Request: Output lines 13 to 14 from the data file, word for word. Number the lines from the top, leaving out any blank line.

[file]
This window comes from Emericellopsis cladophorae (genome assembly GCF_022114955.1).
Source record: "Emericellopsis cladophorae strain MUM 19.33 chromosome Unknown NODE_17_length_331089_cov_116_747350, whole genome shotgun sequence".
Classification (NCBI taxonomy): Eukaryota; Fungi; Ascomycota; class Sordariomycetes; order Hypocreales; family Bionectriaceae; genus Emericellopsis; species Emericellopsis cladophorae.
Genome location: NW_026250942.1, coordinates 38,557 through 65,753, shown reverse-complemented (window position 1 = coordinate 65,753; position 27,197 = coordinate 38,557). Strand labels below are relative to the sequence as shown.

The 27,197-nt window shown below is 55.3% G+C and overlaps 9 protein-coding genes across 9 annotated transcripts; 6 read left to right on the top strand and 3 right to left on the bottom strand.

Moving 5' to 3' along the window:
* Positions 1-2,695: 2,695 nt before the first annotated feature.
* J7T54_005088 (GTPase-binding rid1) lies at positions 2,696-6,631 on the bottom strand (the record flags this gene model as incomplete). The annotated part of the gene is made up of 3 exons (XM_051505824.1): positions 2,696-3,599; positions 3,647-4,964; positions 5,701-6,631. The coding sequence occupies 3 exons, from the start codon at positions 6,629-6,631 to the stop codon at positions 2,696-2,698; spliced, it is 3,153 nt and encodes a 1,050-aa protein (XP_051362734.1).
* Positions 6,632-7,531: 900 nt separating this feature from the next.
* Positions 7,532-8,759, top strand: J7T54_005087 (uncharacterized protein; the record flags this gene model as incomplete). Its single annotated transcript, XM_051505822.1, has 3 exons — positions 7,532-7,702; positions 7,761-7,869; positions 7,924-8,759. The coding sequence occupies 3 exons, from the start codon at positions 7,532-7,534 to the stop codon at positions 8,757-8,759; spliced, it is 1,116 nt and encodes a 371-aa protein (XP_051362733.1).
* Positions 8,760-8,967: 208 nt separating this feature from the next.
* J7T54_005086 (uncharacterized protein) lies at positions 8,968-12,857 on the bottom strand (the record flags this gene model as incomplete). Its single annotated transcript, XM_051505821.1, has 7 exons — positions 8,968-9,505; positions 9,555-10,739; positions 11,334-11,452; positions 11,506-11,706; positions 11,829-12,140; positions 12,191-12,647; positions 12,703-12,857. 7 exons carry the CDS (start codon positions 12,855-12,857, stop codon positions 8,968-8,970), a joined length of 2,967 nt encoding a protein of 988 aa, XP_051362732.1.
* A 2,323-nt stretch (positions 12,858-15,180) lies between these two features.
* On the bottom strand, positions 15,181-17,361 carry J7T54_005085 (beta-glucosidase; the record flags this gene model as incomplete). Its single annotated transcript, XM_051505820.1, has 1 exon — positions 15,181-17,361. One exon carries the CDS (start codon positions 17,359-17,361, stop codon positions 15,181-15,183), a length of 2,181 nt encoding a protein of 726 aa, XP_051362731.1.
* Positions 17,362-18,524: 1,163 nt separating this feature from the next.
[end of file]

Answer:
* A 2,323-nt stretch (positions 12,858-15,180) lies between these two features.
* On the bottom strand, positions 15,181-17,361 carry J7T54_005085 (beta-glucosidase; the record flags this gene model as incomplete). Its single annotated transcript, XM_051505820.1, has 1 exon — positions 15,181-17,361. One exon carries the CDS (start codon positions 17,359-17,361, stop codon positions 15,181-15,183), a length of 2,181 nt encoding a protein of 726 aa, XP_051362731.1.